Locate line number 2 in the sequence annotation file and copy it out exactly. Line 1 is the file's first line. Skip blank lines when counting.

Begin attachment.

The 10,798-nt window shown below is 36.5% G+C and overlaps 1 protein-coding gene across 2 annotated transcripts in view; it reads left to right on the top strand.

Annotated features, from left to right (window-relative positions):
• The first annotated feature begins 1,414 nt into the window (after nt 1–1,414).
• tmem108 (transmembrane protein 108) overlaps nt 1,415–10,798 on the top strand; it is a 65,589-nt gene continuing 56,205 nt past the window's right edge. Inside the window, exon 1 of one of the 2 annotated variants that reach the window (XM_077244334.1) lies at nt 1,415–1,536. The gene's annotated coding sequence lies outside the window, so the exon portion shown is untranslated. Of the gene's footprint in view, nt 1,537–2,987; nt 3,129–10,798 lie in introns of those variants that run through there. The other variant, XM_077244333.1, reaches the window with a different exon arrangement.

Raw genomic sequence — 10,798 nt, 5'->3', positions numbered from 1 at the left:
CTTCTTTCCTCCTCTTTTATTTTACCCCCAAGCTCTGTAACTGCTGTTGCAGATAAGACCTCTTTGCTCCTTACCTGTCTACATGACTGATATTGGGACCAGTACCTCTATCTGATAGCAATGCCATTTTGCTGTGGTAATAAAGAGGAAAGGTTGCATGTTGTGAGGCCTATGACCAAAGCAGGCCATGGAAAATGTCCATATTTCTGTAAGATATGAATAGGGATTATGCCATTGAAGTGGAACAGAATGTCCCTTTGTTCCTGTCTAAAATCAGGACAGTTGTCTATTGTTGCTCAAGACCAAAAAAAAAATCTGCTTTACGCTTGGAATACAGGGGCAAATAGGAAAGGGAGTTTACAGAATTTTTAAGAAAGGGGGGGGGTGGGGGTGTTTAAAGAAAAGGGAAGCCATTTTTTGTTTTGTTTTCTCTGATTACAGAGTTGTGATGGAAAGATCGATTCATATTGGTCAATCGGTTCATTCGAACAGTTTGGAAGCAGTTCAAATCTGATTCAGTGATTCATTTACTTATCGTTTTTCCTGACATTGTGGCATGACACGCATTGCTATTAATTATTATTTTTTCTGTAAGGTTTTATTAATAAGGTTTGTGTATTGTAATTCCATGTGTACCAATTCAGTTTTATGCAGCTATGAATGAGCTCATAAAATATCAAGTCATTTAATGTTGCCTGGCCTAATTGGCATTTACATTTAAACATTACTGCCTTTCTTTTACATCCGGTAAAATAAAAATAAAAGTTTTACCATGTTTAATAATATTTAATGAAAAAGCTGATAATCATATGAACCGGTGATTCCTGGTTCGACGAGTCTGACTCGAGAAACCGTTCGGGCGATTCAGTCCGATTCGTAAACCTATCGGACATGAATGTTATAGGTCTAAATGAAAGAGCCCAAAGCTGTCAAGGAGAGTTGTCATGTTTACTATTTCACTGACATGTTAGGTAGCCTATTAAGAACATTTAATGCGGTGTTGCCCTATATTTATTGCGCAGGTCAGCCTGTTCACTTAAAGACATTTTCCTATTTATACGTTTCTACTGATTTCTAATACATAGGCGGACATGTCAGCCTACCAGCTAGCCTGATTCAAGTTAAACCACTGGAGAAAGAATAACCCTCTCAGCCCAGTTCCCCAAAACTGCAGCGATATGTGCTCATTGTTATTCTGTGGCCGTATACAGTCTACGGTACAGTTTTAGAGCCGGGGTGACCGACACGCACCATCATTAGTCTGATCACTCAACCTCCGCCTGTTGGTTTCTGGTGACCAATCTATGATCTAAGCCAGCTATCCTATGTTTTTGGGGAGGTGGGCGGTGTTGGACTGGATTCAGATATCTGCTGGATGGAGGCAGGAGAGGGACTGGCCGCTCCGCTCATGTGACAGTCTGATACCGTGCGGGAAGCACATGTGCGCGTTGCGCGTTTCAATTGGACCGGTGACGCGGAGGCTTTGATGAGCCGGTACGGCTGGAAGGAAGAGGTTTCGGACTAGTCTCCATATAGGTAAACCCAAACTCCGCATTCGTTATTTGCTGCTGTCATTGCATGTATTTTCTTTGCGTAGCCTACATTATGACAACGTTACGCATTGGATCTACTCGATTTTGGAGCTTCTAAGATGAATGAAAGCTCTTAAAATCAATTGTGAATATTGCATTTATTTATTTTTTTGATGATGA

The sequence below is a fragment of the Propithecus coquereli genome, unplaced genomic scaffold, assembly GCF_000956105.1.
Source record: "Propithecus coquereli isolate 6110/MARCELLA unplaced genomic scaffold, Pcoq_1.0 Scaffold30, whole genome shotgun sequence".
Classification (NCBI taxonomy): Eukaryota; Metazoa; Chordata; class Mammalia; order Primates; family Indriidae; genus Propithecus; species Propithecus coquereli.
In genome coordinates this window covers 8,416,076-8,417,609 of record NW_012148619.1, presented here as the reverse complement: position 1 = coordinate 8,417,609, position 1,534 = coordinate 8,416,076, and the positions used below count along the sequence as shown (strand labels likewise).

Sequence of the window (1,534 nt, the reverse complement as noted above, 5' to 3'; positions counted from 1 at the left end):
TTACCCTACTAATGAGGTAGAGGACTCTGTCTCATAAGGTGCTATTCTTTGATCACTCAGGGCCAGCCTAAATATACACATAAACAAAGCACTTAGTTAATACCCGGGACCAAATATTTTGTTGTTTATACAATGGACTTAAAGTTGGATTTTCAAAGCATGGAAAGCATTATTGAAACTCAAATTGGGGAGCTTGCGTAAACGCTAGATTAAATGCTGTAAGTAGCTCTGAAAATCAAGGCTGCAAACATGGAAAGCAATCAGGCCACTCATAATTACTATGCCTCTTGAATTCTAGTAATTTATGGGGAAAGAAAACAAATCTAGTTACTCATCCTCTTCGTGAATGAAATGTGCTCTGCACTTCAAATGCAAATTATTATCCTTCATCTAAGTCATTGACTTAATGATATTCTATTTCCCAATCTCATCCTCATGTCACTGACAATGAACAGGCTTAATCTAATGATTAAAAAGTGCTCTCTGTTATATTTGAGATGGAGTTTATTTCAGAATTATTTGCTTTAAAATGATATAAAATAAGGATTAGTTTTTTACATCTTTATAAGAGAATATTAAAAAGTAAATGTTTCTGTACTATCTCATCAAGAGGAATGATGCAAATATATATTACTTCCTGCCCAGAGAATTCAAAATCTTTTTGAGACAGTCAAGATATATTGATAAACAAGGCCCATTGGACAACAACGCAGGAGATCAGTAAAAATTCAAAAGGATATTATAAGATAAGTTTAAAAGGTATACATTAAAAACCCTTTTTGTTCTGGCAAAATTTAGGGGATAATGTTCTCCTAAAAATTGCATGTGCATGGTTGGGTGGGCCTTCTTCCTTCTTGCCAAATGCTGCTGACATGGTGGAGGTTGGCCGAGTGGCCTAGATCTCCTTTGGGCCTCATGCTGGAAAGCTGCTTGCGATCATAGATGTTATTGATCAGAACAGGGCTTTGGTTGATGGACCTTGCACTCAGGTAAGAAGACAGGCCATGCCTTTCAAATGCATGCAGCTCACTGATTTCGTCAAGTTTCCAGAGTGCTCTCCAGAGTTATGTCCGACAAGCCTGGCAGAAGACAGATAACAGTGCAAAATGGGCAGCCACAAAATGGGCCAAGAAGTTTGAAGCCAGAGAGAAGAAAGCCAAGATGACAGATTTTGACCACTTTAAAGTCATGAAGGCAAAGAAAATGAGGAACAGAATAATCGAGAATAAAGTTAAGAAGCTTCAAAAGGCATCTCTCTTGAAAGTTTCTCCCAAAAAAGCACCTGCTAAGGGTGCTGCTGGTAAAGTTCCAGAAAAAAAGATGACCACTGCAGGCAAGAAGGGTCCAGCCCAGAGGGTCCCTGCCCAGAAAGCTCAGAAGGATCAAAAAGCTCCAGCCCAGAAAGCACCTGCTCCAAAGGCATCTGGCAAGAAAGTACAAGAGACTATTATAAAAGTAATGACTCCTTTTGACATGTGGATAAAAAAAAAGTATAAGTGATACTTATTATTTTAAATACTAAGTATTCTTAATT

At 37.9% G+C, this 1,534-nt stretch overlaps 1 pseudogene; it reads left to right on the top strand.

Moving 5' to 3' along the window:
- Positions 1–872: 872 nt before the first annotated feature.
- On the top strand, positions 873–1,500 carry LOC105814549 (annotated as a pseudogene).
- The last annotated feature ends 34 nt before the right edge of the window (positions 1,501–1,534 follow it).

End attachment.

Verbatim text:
Annotated features, from left to right (window-relative positions):